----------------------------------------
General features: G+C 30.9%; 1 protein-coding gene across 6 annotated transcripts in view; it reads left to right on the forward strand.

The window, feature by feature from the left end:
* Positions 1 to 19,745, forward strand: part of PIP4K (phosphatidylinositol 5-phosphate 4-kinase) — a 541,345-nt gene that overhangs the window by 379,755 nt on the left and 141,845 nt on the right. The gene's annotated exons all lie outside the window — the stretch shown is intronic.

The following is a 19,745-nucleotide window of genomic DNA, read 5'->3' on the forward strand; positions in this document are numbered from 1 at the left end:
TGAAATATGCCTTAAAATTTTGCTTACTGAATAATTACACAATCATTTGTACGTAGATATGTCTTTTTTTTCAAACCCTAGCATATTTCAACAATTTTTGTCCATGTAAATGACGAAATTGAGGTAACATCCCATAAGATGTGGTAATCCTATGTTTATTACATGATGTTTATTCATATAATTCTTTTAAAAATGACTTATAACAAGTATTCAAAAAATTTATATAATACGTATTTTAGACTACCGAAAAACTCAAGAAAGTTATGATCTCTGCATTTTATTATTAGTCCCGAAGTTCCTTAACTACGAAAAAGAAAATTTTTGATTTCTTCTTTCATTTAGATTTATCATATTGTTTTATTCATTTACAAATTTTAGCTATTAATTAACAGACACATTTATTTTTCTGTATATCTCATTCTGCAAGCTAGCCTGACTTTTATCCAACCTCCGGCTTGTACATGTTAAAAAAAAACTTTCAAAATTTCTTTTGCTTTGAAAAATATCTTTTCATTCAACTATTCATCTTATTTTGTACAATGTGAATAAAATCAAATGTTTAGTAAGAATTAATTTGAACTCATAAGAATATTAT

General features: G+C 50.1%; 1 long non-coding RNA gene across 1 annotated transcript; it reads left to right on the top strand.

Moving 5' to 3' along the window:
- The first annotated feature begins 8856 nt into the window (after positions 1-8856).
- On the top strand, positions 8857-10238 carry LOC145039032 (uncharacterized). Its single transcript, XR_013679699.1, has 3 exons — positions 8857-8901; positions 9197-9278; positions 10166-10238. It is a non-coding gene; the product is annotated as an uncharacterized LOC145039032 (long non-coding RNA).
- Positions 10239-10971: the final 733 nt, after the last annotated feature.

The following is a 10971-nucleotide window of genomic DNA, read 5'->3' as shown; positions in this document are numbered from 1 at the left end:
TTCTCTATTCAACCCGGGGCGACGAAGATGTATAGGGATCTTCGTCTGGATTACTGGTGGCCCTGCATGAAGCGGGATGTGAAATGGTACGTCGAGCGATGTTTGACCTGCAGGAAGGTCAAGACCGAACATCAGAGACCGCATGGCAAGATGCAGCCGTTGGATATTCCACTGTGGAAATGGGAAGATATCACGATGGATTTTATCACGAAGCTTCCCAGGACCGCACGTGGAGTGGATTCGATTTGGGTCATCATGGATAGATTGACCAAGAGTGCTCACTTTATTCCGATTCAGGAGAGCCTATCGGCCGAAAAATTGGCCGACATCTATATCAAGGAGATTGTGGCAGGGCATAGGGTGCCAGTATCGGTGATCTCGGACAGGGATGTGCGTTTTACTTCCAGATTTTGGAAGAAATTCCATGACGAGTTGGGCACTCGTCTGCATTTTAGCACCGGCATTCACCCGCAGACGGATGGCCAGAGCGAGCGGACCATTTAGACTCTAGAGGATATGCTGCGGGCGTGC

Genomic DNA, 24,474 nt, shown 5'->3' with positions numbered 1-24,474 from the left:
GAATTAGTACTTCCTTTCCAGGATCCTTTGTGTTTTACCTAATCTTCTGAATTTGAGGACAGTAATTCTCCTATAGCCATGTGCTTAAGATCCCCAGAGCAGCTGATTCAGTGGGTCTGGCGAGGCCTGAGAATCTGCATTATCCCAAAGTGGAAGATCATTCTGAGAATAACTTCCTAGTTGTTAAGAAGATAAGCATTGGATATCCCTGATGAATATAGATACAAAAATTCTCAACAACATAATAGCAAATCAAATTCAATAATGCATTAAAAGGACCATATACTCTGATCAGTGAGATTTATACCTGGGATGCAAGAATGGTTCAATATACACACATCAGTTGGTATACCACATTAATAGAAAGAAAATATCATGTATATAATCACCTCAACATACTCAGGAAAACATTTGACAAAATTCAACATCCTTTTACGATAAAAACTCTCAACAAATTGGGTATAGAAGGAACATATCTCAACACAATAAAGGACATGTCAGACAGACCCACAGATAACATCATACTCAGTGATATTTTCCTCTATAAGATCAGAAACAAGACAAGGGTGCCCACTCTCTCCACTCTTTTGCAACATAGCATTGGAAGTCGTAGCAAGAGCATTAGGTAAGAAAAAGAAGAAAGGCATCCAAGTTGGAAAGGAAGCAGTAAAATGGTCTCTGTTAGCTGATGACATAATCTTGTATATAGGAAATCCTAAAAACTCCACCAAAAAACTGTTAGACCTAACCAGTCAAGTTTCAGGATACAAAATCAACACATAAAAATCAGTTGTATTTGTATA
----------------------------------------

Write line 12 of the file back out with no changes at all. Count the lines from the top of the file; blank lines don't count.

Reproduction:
TTCTCTATTCAACCCGGGGCGACGAAGATGTATAGGGATCTTCGTCTGGATTACTGGTGGCCCTGCATGAAGCGGGATGTGAAATGGTACGTCGAGCGATGTTTGACCTGCAGGAAGGTCAAGACCGAACATCAGAGACCGCATGGCAAGATGCAGCCGTTGGATATTCCACTGTGGAAATGGGAAGATATCACGATGGATTTTATCACGAAGCTTCCCAGGACCGCACGTGGAGTGGATTCGATTTGGGTCATCATGGATAGATTGACCAAGAGTGCTCACTTTATTCCGATTCAGGAGAGCCTATCGGCCGAAAAATTGGCCGACATCTATATCAAGGAGATTGTGGCAGGGCATAGGGTGCCAGTATCGGTGATCTCGGACAGGGATGTGCGTTTTACTTCCAGATTTTGGAAGAAATTCCATGACGAGTTGGGCACTCGTCTGCATTTTAGCACCGGCATTCACCCGCAGACGGATGGCCAGAGCGAGCGGACCATTTAGACTCTAGAGGATATGCTGCGGGCGTGC